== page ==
UK – Pension Commission member Professor John Hills has acknowledged there are fears about potential cost escalations with an industry-supplied National Pension Savings Scheme.

He said the NPSS – part of a set or proposals unveiled when the Commission reported in November last year – could face “cost escalation risk” as has happened with a similar system in Australia.

The Commission, headed by Lord Turner, has advocated a state-administered savings scheme with costs of around 0.3% of assets – although some in the industry have questioned if it is feasible.

Speaking at an event organised by the Society of Pension Consultants last night, Hills warned about potential “cream-skimming” by providers – that’s where only higher earners, such as those on salaries above £40,000, are catered for.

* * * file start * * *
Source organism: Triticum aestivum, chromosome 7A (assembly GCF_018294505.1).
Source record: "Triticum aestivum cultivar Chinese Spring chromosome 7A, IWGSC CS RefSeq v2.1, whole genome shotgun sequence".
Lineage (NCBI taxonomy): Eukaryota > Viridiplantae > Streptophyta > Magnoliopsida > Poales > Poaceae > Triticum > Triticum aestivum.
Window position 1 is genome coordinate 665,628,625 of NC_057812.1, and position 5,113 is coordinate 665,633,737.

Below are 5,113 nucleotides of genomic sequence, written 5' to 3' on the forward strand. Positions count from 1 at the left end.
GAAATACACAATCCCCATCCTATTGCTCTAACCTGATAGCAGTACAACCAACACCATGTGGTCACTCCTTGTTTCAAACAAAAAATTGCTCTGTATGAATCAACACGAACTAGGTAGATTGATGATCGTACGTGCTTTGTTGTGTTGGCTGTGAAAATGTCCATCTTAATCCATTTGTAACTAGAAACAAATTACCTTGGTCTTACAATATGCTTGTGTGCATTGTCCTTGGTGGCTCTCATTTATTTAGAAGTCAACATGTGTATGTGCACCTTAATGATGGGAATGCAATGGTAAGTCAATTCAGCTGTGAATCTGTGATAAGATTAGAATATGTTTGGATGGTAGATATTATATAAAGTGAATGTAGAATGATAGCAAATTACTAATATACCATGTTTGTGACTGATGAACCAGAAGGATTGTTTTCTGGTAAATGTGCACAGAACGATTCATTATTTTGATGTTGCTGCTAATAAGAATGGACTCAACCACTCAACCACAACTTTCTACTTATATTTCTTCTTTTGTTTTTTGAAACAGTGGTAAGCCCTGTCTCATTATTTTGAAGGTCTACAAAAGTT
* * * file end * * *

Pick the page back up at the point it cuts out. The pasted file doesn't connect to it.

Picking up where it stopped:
He noted that providers of the current stakeholder pension are not interested in those earning under £30,000.

“Maybe nobody will come forward to serve the people we’re interest in,” he said.

Earlier this month the head of the Association of British Insurers queried the idea. "I don't think that 0.3% is achievable," ABI director general Stephen Haddrill was quoted as saying in an interview.

The government has challenged the industry to formulate its own proposals.

In December the Association of Consulting Actuaries said the NPSS, dubbed ‘Britsaver’, represented a dumbing down.